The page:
James Fraser, Associate Professor of Bioengineering and Therapeutic Science, UCSF School of Pharmacy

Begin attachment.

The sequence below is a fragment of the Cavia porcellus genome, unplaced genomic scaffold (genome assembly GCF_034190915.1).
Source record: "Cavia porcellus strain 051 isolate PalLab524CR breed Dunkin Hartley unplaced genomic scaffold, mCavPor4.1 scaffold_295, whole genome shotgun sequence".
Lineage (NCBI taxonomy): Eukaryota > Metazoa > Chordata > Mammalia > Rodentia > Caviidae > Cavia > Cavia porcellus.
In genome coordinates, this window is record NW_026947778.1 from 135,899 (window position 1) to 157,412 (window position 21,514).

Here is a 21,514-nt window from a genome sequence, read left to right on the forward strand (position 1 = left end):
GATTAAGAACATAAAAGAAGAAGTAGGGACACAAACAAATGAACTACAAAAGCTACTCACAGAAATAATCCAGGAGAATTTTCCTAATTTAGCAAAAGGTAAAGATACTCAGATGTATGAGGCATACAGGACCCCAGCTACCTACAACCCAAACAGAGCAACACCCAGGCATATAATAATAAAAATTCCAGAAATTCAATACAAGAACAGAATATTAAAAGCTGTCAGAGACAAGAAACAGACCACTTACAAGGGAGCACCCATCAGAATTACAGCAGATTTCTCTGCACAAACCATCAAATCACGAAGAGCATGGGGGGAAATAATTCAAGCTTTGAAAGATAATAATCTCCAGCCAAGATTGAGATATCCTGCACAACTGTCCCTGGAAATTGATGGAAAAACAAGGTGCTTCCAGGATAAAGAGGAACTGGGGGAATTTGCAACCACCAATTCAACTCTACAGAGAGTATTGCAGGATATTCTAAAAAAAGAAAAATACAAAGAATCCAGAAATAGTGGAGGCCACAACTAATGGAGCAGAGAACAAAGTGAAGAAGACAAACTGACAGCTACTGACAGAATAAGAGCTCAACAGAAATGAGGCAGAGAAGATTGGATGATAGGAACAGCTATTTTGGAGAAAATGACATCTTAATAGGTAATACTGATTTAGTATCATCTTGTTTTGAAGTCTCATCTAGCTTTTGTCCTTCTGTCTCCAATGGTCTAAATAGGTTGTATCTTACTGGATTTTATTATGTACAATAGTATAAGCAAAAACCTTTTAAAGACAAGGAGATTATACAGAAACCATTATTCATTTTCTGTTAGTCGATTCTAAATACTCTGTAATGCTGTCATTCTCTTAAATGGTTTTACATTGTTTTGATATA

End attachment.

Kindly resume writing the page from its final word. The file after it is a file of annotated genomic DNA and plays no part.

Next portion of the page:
ABSTRACT: Protein conformational landscapes are complex and predicting the conformational response to physiologically relevant perturbations like mutation or small molecule binding is a major challenge. Often, functionally-relevant states are nearly isoenergetic (separated in energy by a few kT, or less), meaning that at physiological temperatures, multiple conformational states populate the ensemble. Using newly developed multiconformer models of X-ray crystallography data, we have shown how population shifts can result from simple temperature perturbation. Our experience over multiple systems has demonstrated that temperature sensitive conformational states are the same ones used by evolution to create new functions, by small molecules in creating new binding sites, and by enzymes to transit through a catalytic cycle. Using an easily controllable physical perturbation (temperature) to predict the conformational response to physiological perturbations suggests the specific conformations to enforce at allosteric sites to achieve long-range control over protein activity.